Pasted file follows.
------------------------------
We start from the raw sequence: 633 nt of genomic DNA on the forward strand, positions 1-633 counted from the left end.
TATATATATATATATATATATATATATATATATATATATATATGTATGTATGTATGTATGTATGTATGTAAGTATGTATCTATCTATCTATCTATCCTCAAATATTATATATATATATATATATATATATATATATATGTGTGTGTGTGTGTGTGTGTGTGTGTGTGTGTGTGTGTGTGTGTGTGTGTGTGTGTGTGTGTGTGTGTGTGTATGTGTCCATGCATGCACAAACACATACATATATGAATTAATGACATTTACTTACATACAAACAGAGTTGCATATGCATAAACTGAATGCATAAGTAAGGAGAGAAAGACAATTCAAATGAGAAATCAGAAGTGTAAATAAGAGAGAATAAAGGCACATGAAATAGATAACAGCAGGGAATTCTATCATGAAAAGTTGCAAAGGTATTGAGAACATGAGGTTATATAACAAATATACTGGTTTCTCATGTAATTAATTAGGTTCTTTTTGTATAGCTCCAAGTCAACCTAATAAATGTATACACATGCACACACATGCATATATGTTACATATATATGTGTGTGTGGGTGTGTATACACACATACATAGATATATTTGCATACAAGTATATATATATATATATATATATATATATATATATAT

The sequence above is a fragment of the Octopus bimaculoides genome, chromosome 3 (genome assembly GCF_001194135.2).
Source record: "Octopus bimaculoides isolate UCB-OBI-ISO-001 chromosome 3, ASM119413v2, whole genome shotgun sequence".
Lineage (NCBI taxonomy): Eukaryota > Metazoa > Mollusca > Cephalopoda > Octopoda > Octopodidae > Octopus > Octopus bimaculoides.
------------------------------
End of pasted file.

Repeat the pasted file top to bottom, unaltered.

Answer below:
We start from the raw sequence: 633 nt of genomic DNA on the forward strand, positions 1-633 counted from the left end.
TATATATATATATATATATATATATATATATATATATATATATGTATGTATGTATGTATGTATGTATGTAAGTATGTATCTATCTATCTATCTATCCTCAAATATTATATATATATATATATATATATATATATATATGTGTGTGTGTGTGTGTGTGTGTGTGTGTGTGTGTGTGTGTGTGTGTGTGTGTGTGTGTGTGTGTGTGTGTGTATGTGTCCATGCATGCACAAACACATACATATATGAATTAATGACATTTACTTACATACAAACAGAGTTGCATATGCATAAACTGAATGCATAAGTAAGGAGAGAAAGACAATTCAAATGAGAAATCAGAAGTGTAAATAAGAGAGAATAAAGGCACATGAAATAGATAACAGCAGGGAATTCTATCATGAAAAGTTGCAAAGGTATTGAGAACATGAGGTTATATAACAAATATACTGGTTTCTCATGTAATTAATTAGGTTCTTTTTGTATAGCTCCAAGTCAACCTAATAAATGTATACACATGCACACACATGCATATATGTTACATATATATGTGTGTGTGGGTGTGTATACACACATACATAGATATATTTGCATACAAGTATATATATATATATATATATATATATATATATATAT

The sequence above is a fragment of the Octopus bimaculoides genome, chromosome 3 (genome assembly GCF_001194135.2).
Source record: "Octopus bimaculoides isolate UCB-OBI-ISO-001 chromosome 3, ASM119413v2, whole genome shotgun sequence".
Lineage (NCBI taxonomy): Eukaryota > Metazoa > Mollusca > Cephalopoda > Octopoda > Octopodidae > Octopus > Octopus bimaculoides.